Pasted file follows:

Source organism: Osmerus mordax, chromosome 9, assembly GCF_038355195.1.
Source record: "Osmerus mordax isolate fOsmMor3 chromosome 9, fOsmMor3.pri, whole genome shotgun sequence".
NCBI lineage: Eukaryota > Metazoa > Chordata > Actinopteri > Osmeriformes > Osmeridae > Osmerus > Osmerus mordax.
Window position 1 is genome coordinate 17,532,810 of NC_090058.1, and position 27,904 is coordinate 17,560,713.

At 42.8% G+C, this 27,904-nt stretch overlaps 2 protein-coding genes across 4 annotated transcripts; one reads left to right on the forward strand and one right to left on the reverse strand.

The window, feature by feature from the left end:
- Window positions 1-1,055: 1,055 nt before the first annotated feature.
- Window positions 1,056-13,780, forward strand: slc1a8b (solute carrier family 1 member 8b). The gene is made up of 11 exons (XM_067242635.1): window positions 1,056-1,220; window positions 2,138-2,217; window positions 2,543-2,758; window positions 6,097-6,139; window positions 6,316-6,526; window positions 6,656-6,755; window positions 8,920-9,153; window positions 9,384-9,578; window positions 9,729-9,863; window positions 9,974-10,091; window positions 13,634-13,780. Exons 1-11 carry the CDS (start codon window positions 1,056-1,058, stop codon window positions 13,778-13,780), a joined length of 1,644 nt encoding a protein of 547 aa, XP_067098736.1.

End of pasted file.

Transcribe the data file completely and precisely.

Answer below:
Source organism: Osmerus mordax, chromosome 9, assembly GCF_038355195.1.
Source record: "Osmerus mordax isolate fOsmMor3 chromosome 9, fOsmMor3.pri, whole genome shotgun sequence".
NCBI lineage: Eukaryota > Metazoa > Chordata > Actinopteri > Osmeriformes > Osmeridae > Osmerus > Osmerus mordax.
Window position 1 is genome coordinate 17,532,810 of NC_090058.1, and position 27,904 is coordinate 17,560,713.

At 42.8% G+C, this 27,904-nt stretch overlaps 2 protein-coding genes across 4 annotated transcripts; one reads left to right on the forward strand and one right to left on the reverse strand.

The window, feature by feature from the left end:
- Window positions 1-1,055: 1,055 nt before the first annotated feature.
- Window positions 1,056-13,780, forward strand: slc1a8b (solute carrier family 1 member 8b). The gene is made up of 11 exons (XM_067242635.1): window positions 1,056-1,220; window positions 2,138-2,217; window positions 2,543-2,758; window positions 6,097-6,139; window positions 6,316-6,526; window positions 6,656-6,755; window positions 8,920-9,153; window positions 9,384-9,578; window positions 9,729-9,863; window positions 9,974-10,091; window positions 13,634-13,780. Exons 1-11 carry the CDS (start codon window positions 1,056-1,058, stop codon window positions 13,778-13,780), a joined length of 1,644 nt encoding a protein of 547 aa, XP_067098736.1.